What’s interesting about Motherhacker also is that the soundscape is such an important part of the story. So much of the podcast takes place over the phone anyways, you wouldn’t actually be seeing the person you’re talking to. And in fact sometimes they would take the person into another studio and actually have us patching in and talking over the phone so that they got the sense of what that aural landscape would really sound like to make it feel more authentically what it is.
Tell me about your career before your breakout roles on Fargo and Leftovers.
My career was, I was a theater actor in the Midwest and I was pretty happy to do that. I went to graduate school at UW-Madison in Wisconsin. My first job out of school was at an outdoor Shakespeare theater called the American Players Theater. It’s an 1100-seat classical theater in the woods of Wisconsin. And I was there for four seasons and that was about, gosh, I think at that time the contract was almost 10 months a year. So I was spending most of my time out in the woods of Wisconsin doing classical repertory theater. If they had made me a company member I probably would still be there right now. But I was also working with directors who were based in Chicago. I was able to audition and get a commercial agent in Chicago, and I started auditioning for commercials and for bit television parts that were shooting there. The first television role I landed was in a CBS show called Playboy Club. I had this guest star arc as a journalist who goes undercover in the Playboy Club like Gloria Steinem did, and yet very unlike what Gloria Steinem did.
It wasn’t until (the Steppenwolf Theater Company’s) play Virginia Woolf went to Broadway that I had an opportunity to expand beyond doing basically regional theater. The market in Chicago was small. I didn’t expect to get famous out of Chicago. None of us do. That’s what makes it such a great theater town, because everyone’s telling the story that they’re telling and not worried about where it’s going to take them. So, that’s what it was like. I was making my living in the theater, doing motion capture work for video games, and editing dissertations and sometimes living off of unemployment. But, pretty happily. This was a very unexpected turn.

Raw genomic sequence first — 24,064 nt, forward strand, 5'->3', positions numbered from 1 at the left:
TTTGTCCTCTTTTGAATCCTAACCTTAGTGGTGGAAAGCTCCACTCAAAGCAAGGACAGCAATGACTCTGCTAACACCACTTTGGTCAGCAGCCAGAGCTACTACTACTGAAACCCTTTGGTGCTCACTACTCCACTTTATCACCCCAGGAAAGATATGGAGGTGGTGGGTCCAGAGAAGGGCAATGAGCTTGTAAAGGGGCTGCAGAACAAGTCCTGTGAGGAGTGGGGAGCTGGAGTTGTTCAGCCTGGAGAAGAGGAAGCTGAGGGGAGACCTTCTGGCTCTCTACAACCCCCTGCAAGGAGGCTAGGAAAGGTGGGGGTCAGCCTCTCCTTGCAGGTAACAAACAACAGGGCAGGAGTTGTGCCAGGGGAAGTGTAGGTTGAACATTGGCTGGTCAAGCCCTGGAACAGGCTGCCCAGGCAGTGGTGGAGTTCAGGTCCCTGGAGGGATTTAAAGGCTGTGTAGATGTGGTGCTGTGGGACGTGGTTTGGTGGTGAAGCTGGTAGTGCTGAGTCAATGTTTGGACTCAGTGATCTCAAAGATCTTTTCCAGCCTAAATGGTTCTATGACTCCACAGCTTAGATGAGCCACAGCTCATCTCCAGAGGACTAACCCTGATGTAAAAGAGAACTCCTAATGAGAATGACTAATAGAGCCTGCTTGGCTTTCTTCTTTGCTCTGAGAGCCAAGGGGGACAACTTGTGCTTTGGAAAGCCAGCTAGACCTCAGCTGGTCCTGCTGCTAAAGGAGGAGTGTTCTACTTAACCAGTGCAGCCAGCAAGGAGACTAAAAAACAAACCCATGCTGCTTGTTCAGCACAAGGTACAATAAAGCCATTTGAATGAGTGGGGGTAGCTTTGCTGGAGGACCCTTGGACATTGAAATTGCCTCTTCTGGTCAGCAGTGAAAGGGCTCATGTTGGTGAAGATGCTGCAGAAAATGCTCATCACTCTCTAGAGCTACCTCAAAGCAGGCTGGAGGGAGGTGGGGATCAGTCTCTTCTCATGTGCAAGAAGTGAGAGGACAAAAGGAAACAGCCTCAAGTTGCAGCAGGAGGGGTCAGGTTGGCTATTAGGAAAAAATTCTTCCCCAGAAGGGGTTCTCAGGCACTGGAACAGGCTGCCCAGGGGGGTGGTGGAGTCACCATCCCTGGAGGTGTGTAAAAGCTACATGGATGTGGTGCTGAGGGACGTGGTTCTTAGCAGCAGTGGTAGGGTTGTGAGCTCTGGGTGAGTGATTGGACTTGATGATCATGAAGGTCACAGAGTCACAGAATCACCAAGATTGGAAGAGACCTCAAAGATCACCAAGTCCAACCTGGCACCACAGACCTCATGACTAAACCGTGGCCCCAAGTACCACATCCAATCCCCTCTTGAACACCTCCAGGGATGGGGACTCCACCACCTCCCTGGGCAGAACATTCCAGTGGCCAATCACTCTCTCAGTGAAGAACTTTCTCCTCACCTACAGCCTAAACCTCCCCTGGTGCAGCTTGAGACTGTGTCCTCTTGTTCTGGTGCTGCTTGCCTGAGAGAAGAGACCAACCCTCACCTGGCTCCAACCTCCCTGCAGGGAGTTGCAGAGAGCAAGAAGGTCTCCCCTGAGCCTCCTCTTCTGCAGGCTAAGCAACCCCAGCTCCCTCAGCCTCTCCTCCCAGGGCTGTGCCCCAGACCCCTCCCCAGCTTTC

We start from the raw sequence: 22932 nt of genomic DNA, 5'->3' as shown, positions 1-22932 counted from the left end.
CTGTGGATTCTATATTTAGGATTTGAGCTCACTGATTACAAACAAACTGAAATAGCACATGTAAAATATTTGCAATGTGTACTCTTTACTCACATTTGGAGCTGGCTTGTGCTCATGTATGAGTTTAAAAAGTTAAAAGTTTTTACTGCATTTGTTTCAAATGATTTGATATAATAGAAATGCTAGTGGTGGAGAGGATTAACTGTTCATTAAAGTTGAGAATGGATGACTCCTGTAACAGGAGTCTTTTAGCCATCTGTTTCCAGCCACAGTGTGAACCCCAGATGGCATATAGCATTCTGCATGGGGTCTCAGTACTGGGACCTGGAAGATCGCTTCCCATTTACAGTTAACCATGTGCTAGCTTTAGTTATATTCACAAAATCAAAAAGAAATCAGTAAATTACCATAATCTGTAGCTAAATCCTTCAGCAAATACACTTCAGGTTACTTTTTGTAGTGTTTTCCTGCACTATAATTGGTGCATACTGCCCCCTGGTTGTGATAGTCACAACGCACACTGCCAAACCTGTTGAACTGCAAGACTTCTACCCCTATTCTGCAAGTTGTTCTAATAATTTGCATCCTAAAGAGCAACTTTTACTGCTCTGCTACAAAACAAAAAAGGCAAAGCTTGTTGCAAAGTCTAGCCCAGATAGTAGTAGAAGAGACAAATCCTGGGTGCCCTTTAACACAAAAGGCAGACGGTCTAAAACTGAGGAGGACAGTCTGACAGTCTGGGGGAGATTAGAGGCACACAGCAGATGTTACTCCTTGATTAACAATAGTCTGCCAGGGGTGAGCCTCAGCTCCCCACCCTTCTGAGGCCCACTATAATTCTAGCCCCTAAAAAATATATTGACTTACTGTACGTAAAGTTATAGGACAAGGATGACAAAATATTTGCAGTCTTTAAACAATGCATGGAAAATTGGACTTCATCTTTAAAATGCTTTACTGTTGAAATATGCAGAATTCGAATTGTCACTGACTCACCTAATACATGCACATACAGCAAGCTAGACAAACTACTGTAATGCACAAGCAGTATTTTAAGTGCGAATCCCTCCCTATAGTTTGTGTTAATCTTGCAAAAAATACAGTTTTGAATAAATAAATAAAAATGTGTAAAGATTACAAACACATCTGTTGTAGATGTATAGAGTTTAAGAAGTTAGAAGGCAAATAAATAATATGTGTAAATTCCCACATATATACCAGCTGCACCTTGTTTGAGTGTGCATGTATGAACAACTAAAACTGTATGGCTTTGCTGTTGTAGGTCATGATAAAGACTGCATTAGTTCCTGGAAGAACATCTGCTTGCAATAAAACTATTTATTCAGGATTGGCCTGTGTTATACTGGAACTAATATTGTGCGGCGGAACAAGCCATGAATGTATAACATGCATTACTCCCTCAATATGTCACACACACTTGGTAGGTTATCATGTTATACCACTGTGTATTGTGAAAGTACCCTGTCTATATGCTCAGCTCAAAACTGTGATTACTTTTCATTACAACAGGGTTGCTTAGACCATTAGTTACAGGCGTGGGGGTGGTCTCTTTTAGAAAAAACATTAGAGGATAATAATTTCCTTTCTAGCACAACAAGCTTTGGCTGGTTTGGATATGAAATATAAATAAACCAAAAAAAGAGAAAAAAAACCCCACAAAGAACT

Did you have a vision for your career when you were doing theater in Wisconsin?
Oh gosh, I don’t think I aspired beyond… I was ambitious as an artist. I wanted to be the best artist I could be, but I didn’t have a template for what that looked like. So growing up in a small town, I didn’t go to the theater. I didn’t know about Juilliard. I couldn’t actually dream beyond what I knew. The only reason I started to think that I could have a career outside of Chicago was because (Who’s Afraid of Virginia Woolf) moved to New York City and suddenly I was sitting in casting directors’ offices who were taking me seriously. My first film I ever made was Gone Girl with David Fincher. And I booked that off of a self-tape I made in Chicago. Again, a tape where you think to yourself, I’m going to do the best I can and nobody’s going to watch this tape.
So my dreams were always tempered by realism. I’m a very practical Midwesterner, so I never assumed things would go beyond where they reasonably could, and I always told myself that I would keep doing it until they stopped asking me. And that’s kind of the attitude I’ve maintained. I think if it went away, I’m getting a little attached to it and further away from any other marketable skills. So I could say that I would be fine if it all disappeared tomorrow but that’s probably not entirely true. But I’ve never tried to hold onto it too tightly and I’ve just tried to have a good time and appreciate what’s coming to me cause it won’t always be like this.
Do you think that that helps you as an artist to not have expectations of success?